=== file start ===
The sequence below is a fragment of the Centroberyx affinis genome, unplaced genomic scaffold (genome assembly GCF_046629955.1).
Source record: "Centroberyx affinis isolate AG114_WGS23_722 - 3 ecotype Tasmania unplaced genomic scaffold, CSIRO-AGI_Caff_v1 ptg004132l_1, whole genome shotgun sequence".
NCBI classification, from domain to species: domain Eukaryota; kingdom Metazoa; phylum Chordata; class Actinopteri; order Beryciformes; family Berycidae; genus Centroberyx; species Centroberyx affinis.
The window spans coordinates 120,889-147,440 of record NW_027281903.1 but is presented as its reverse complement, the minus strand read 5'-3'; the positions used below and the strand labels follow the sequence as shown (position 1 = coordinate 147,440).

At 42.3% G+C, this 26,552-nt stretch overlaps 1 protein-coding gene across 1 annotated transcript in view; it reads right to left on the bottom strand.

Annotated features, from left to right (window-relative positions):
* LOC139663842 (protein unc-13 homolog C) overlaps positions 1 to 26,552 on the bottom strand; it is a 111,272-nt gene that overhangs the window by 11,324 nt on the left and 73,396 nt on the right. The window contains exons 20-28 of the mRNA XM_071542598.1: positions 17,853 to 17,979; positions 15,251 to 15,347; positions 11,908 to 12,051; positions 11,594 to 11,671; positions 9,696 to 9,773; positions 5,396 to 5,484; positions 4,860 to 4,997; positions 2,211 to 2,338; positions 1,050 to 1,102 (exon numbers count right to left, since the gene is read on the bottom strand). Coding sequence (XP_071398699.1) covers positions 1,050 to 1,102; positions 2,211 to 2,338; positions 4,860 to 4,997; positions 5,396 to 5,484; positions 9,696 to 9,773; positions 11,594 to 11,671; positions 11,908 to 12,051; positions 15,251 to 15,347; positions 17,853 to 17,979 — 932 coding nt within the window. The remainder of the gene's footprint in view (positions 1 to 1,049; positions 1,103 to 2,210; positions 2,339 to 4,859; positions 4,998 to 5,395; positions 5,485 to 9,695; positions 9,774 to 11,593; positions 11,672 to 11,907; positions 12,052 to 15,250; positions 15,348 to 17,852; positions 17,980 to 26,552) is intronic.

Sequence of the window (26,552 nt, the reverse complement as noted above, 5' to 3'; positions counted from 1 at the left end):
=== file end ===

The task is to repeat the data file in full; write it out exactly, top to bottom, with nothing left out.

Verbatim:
The sequence below is a fragment of the Centroberyx affinis genome, unplaced genomic scaffold (genome assembly GCF_046629955.1).
Source record: "Centroberyx affinis isolate AG114_WGS23_722 - 3 ecotype Tasmania unplaced genomic scaffold, CSIRO-AGI_Caff_v1 ptg004132l_1, whole genome shotgun sequence".
NCBI classification, from domain to species: domain Eukaryota; kingdom Metazoa; phylum Chordata; class Actinopteri; order Beryciformes; family Berycidae; genus Centroberyx; species Centroberyx affinis.
The window spans coordinates 120,889-147,440 of record NW_027281903.1 but is presented as its reverse complement, the minus strand read 5'-3'; the positions used below and the strand labels follow the sequence as shown (position 1 = coordinate 147,440).

At 42.3% G+C, this 26,552-nt stretch overlaps 1 protein-coding gene across 1 annotated transcript in view; it reads right to left on the bottom strand.

Annotated features, from left to right (window-relative positions):
* LOC139663842 (protein unc-13 homolog C) overlaps positions 1 to 26,552 on the bottom strand; it is a 111,272-nt gene that overhangs the window by 11,324 nt on the left and 73,396 nt on the right. The window contains exons 20-28 of the mRNA XM_071542598.1: positions 17,853 to 17,979; positions 15,251 to 15,347; positions 11,908 to 12,051; positions 11,594 to 11,671; positions 9,696 to 9,773; positions 5,396 to 5,484; positions 4,860 to 4,997; positions 2,211 to 2,338; positions 1,050 to 1,102 (exon numbers count right to left, since the gene is read on the bottom strand). Coding sequence (XP_071398699.1) covers positions 1,050 to 1,102; positions 2,211 to 2,338; positions 4,860 to 4,997; positions 5,396 to 5,484; positions 9,696 to 9,773; positions 11,594 to 11,671; positions 11,908 to 12,051; positions 15,251 to 15,347; positions 17,853 to 17,979 — 932 coding nt within the window. The remainder of the gene's footprint in view (positions 1 to 1,049; positions 1,103 to 2,210; positions 2,339 to 4,859; positions 4,998 to 5,395; positions 5,485 to 9,695; positions 9,774 to 11,593; positions 11,672 to 11,907; positions 12,052 to 15,250; positions 15,348 to 17,852; positions 17,980 to 26,552) is intronic.

Sequence of the window (26,552 nt, the reverse complement as noted above, 5' to 3'; positions counted from 1 at the left end):